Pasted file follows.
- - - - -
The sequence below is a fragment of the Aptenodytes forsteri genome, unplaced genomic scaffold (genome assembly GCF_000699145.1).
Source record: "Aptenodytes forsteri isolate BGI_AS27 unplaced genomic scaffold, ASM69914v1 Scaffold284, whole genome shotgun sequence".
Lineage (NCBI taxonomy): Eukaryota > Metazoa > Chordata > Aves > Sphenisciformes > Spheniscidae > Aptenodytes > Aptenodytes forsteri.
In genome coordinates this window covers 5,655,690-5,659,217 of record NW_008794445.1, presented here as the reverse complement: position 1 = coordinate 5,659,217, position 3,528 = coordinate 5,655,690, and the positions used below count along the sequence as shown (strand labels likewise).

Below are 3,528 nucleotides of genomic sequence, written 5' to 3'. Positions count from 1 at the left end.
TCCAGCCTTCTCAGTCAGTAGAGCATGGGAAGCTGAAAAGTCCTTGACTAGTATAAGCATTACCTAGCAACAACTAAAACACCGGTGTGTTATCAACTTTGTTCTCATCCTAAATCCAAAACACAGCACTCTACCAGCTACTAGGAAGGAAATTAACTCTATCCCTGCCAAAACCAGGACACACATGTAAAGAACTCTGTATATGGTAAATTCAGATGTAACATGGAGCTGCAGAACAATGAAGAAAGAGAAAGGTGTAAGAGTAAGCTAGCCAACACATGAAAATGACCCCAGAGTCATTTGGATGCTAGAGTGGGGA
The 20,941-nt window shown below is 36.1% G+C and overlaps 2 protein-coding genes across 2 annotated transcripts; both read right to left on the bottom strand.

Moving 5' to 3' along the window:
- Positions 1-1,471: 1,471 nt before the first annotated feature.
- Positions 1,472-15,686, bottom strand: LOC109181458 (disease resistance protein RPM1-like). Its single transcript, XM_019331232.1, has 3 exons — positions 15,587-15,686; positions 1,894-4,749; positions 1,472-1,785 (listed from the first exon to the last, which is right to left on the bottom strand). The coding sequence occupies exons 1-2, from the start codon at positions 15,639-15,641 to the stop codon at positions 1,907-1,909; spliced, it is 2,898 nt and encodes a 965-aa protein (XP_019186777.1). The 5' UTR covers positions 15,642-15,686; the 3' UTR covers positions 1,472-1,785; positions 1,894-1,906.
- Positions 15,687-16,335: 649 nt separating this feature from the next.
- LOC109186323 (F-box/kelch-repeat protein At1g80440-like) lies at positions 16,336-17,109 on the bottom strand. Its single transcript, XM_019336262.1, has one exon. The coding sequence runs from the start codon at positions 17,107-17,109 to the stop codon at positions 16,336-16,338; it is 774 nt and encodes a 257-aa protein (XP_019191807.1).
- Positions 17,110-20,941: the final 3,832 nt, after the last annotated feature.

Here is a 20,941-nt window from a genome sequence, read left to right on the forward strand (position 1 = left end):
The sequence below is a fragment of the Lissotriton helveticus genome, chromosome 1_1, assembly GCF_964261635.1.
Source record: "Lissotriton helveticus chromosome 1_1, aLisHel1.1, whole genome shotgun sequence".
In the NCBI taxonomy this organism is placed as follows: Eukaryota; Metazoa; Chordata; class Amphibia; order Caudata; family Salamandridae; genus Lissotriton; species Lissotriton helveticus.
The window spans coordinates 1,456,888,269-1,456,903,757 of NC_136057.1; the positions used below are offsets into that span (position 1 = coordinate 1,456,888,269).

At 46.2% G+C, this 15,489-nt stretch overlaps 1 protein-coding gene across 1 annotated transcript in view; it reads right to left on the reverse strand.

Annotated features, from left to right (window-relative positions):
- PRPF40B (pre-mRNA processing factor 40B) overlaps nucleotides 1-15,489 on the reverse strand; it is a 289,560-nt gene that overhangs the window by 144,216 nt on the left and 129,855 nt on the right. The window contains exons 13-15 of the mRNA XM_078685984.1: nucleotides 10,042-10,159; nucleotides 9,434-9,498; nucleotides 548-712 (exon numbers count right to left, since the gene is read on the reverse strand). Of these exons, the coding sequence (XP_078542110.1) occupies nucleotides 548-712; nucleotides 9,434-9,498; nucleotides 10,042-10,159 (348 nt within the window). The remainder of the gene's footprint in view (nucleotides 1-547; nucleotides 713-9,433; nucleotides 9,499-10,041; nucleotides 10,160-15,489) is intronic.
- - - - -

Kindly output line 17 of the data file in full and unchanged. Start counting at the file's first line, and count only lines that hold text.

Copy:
In the NCBI taxonomy this organism is placed as follows: Eukaryota; Metazoa; Chordata; class Amphibia; order Caudata; family Salamandridae; genus Lissotriton; species Lissotriton helveticus.